Click play above to watch Border Mail photographer Ben Eyles chat with Tania Martini.
Click or flick the video player across to see some of Tania's otherworldly art.
PREPARE to step through the looking glass with Tania Martini, and into a place where the Border is a fantasy and its people the characters of a fairy tale.
At least, that’s how she loves to portray them in her award-winning photography.
“There’s two brothers, twins, and every time I see them I want them to be Tweedle Dee and Tweedle Dum for me,” Martini says.
“I look at people like that all the time as though they’re characters from a book.
“There are so many people around here like that and locations I want to photograph, so I see that as my next big project.”
The Wodonga photographer’s work has been featured at the Loupe Awards where she received three silver awards and at the Macquarie Art Prize and the Shutterbug Awards.
But her photography is a world away from where she was a little over two years ago.
Now 42 and a mother to Scarlett, 6, Martini took up a hairdressing apprenticeship straight out of school.
“I hated it,” Martini says.
“Most of my family are hairdressers, but actually that’s how I got into photography.
“I moved to Queensland because an aunt has a salon up there and we did a lot of hair competitions — photographers would come in to take photographs and I picked up a camera.
“Then I just stopped for a long time.”
More recently Martini says she was at Border business Moore Paragon when the company closed down, and at the same time went through a divorce.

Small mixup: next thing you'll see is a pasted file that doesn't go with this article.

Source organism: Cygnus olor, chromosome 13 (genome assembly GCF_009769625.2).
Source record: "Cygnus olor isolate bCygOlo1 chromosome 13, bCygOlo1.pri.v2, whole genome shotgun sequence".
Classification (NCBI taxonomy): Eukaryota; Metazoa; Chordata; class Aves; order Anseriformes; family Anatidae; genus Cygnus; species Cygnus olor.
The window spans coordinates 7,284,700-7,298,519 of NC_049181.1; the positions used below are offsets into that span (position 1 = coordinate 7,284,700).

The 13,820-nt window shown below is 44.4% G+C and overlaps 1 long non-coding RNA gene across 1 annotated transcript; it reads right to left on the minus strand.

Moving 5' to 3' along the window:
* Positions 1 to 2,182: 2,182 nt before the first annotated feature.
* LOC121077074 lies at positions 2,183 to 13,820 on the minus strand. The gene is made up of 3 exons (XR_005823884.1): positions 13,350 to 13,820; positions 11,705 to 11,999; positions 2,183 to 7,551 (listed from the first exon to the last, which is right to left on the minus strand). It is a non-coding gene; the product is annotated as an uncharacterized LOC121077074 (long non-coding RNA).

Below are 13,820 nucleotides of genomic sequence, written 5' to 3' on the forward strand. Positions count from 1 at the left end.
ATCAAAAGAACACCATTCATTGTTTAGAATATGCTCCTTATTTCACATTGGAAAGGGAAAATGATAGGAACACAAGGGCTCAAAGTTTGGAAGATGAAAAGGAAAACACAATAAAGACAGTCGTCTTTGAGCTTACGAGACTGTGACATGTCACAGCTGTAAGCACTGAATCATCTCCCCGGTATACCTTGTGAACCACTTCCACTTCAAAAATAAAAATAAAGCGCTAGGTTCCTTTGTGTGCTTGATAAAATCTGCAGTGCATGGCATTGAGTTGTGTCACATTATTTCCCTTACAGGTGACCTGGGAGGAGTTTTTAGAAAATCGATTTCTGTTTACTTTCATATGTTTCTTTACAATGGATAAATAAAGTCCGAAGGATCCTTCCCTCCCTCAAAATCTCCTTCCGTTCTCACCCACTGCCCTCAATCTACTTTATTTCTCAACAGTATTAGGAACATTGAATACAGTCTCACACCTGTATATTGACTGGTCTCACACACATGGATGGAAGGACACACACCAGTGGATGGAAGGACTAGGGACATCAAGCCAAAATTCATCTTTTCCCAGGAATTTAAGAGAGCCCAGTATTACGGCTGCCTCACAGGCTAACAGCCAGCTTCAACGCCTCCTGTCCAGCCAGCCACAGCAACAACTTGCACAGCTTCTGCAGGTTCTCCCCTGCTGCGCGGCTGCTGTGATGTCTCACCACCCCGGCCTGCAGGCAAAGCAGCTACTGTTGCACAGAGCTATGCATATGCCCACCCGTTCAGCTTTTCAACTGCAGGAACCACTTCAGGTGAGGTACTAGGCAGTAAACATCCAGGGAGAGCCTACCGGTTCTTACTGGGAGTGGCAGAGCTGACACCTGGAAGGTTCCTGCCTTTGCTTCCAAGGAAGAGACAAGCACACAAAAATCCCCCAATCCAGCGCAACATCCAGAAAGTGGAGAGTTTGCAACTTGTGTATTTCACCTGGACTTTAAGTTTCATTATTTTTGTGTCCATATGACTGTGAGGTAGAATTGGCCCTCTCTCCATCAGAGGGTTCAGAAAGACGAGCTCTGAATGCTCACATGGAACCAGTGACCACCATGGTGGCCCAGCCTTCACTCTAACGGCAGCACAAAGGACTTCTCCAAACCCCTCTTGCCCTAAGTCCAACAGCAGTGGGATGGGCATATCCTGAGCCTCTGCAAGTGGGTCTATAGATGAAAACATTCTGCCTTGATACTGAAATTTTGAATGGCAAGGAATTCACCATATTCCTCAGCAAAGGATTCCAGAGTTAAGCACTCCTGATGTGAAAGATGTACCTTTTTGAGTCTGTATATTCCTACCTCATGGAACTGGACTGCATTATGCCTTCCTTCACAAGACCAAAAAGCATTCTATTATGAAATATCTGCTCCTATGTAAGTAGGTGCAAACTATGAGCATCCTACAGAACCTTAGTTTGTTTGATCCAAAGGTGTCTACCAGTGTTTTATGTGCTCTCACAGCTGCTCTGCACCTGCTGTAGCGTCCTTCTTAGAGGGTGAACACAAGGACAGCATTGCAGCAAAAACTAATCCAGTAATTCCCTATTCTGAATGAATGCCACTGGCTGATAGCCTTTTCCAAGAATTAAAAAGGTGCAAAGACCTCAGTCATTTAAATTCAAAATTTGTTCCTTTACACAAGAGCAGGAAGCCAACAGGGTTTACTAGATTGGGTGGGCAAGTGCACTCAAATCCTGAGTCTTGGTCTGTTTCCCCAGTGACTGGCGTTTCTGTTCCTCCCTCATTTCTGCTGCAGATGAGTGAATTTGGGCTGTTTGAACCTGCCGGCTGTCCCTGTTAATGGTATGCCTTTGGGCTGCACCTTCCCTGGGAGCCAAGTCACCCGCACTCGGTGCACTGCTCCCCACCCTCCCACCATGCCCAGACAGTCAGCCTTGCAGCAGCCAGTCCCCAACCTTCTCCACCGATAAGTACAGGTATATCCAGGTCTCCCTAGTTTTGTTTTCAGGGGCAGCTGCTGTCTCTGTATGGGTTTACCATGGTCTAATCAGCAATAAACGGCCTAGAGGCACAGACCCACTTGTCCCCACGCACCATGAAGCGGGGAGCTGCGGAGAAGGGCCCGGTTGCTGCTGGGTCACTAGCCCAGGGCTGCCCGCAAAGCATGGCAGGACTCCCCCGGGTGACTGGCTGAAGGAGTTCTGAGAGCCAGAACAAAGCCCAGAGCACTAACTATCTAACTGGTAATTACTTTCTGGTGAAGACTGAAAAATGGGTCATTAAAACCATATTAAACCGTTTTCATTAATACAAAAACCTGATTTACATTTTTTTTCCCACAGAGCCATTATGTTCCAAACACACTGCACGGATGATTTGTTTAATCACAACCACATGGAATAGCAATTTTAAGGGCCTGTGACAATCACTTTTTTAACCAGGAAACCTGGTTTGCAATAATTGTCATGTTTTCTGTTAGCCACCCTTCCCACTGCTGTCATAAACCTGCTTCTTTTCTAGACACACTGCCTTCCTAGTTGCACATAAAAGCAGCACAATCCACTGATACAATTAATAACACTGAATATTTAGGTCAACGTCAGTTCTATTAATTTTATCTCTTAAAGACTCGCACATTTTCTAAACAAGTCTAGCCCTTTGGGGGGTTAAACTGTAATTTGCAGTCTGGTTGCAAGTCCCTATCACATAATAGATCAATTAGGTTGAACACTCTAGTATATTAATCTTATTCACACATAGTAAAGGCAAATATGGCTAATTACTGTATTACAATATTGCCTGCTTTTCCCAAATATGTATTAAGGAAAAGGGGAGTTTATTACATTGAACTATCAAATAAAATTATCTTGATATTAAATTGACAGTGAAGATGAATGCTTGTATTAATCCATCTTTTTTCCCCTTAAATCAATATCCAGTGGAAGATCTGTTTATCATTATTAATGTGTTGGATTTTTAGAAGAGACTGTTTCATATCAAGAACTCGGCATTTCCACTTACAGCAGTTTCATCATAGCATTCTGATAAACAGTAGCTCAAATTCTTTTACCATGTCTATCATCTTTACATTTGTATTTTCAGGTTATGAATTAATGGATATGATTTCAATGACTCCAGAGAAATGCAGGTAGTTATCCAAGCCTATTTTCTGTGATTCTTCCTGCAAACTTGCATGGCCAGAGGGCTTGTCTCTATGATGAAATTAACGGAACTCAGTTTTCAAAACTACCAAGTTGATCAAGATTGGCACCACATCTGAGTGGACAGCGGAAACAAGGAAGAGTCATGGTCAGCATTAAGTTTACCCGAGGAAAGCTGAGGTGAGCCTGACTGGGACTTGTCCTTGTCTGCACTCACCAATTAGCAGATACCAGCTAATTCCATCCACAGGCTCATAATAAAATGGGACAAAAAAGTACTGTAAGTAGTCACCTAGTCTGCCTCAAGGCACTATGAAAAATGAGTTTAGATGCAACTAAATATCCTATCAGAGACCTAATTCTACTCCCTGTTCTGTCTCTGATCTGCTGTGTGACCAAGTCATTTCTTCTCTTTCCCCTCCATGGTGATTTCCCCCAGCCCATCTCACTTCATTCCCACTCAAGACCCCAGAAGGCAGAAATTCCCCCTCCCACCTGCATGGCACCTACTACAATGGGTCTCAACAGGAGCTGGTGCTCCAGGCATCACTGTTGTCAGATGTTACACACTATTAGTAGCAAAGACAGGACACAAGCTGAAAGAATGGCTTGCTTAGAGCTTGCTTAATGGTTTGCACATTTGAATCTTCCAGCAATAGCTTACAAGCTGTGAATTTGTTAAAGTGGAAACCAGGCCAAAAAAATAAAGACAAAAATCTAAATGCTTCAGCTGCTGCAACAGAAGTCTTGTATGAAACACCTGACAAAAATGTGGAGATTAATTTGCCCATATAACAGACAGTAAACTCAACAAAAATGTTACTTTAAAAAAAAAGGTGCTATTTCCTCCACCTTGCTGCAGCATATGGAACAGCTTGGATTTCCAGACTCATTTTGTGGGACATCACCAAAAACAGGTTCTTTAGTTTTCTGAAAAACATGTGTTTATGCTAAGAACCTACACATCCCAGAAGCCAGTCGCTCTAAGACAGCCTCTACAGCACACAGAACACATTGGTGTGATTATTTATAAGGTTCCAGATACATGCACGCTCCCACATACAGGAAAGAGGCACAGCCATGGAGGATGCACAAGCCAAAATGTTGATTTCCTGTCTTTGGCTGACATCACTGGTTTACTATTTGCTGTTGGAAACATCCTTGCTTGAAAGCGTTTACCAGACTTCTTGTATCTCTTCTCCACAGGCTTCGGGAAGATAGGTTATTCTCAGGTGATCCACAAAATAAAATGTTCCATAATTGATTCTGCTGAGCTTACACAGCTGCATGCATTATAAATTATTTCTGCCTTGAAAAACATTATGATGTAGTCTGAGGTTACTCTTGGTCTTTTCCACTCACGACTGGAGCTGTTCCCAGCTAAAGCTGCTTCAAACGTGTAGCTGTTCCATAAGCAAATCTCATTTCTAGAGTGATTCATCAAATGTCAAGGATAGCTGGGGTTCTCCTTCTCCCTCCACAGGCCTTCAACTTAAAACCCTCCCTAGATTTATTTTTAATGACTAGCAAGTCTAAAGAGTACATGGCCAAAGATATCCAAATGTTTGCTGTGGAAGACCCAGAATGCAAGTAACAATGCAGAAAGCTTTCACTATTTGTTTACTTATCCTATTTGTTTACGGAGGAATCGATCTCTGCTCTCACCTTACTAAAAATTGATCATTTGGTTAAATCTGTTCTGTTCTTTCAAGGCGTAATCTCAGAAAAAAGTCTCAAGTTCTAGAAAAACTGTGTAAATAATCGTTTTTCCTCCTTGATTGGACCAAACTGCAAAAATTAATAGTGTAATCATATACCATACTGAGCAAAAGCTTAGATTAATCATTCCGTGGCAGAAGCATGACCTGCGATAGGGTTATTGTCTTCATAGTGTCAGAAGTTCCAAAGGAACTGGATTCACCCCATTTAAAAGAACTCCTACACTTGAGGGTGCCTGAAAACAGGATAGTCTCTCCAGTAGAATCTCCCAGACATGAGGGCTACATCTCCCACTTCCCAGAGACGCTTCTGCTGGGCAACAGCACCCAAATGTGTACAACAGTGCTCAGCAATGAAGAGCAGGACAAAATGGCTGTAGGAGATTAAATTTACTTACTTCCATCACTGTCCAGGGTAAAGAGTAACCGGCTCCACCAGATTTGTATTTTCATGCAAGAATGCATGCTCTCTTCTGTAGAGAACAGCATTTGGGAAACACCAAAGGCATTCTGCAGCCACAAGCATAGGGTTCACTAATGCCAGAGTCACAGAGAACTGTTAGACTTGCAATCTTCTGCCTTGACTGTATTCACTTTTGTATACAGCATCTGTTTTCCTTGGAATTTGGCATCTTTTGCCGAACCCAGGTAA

“And I thought, what am I going to do?” she says.
“I’d had a lot of meaningless jobs over the years so I went back to school.
“But it was scary — I had a child and wondered how I was going to work, how I was going to get her to school and everything else.”
But Martini was clearly doing something right.
She did her Certificate IV and Diploma of Photo Imaging at Wodonga TAFE and won student of the year for both courses.
“I think I’m lucky enough that deep down I’ve always known I’m creative but I’ve just never known what to do with that,” Martini says.
“And when I started TAFE the teachers were amazing and made me think, OK, maybe I am good at this.”
Of course, family too plays its part.
Her daughter is often a model in her photography.
“You’ve got to have a muse to practice on,” Martini says.
Though whenever working with youngsters, you’ve got to take the good with the bad.
“The only thing now is she wants the camera,” Martini says.
“And she melted her dress one night, then she stood up and the sand caved in and all the candles went.
“I’d set up all these candles up and clicked four times — I was lucky I got a shot.”
Then there’s mum and dad who are both retired and help by making costumes and sets.
“They’re very supportive and they want me to succeed,” Martini says.
“And do whatever they can to help.
“They don’t get it but they try help out with ‘great’ ideas.
“They love my photography but I think they’re confused by it all.
“Mum sews costumes and Dad’s just really handy.
“I’ll say I want this or that and he’ll work it all out, if I ask him to cover a tree in the middle of a paddock with fairy lights he’ll drag out all the extension cords 50 metres.”
But her greatest tool is her imagination that creates a world of whimsy out of the every day.
“I’ve always been a bit different and fantasy just interests me — I love all the colours, that whole feel,” Martini says.